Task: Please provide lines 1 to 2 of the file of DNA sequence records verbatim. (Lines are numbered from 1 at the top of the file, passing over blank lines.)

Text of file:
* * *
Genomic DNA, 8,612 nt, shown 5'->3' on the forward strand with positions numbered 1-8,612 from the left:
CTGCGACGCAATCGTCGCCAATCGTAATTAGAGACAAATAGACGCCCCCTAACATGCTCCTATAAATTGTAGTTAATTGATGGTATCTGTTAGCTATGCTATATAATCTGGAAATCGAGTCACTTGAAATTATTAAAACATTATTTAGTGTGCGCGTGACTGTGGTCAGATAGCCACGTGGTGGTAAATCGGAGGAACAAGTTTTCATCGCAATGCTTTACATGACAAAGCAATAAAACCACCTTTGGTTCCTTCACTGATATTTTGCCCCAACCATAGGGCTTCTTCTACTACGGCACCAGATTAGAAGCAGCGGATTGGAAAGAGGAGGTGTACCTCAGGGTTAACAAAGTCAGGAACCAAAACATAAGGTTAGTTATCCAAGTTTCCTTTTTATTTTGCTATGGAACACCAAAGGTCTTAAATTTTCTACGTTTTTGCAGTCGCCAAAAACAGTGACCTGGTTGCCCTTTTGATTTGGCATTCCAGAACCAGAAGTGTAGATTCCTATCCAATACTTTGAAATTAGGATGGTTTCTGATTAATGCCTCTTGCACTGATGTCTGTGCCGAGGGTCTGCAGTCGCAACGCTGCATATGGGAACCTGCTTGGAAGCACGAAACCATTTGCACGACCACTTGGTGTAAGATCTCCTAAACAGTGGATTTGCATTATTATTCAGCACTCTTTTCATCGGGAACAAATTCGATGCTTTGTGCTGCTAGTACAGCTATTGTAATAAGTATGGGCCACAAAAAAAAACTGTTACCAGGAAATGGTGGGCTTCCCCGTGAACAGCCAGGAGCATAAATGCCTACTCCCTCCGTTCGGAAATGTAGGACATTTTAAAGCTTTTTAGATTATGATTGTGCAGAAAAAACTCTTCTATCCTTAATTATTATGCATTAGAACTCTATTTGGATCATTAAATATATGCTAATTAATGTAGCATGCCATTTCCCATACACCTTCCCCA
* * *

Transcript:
Genomic DNA, 8,612 nt, shown 5'->3' on the forward strand with positions numbered 1-8,612 from the left:
CTGCGACGCAATCGTCGCCAATCGTAATTAGAGACAAATAGACGCCCCCTAACATGCTCCTATAAATTGTAGTTAATTGATGGTATCTGTTAGCTATGCTATATAATCTGGAAATCGAGTCACTTGAAATTATTAAAACATTATTTAGTGTGCGCGTGACTGTGGTCAGATAGCCACGTGGTGGTAAATCGGAGGAACAAGTTTTCATCGCAATGCTTTACATGACAAAGCAATAAAACCACCTTTGGTTCCTTCACTGATATTTTGCCCCAACCATAGGGCTTCTTCTACTACGGCACCAGATTAGAAGCAGCGGATTGGAAAGAGGAGGTGTACCTCAGGGTTAACAAAGTCAGGAACCAAAACATAAGGTTAGTTATCCAAGTTTCCTTTTTATTTTGCTATGGAACACCAAAGGTCTTAAATTTTCTACGTTTTTGCAGTCGCCAAAAACAGTGACCTGGTTGCCCTTTTGATTTGGCATTCCAGAACCAGAAGTGTAGATTCCTATCCAATACTTTGAAATTAGGATGGTTTCTGATTAATGCCTCTTGCACTGATGTCTGTGCCGAGGGTCTGCAGTCGCAACGCTGCATATGGGAACCTGCTTGGAAGCACGAAACCATTTGCACGACCACTTGGTGTAAGATCTCCTAAACAGTGGATTTGCATTATTATTCAGCACTCTTTTCATCGGGAACAAATTCGATGCTTTGTGCTGCTAGTACAGCTATTGTAATAAGTATGGGCCACAAAAAAAAACTGTTACCAGGAAATGGTGGGCTTCCCCGTGAACAGCCAGGAGCATAAATGCCTACTCCCTCCGTTCGGAAATGTAGGACATTTTAAAGCTTTTTAGATTATGATTGTGCAGAAAAAACTCTTCTATCCTTAATTATTATGCATTAGAACTCTATTTGGATCATTAAATATATGCTAATTAATGTAGCATGCCATTTCCCATACACCTTCCCCA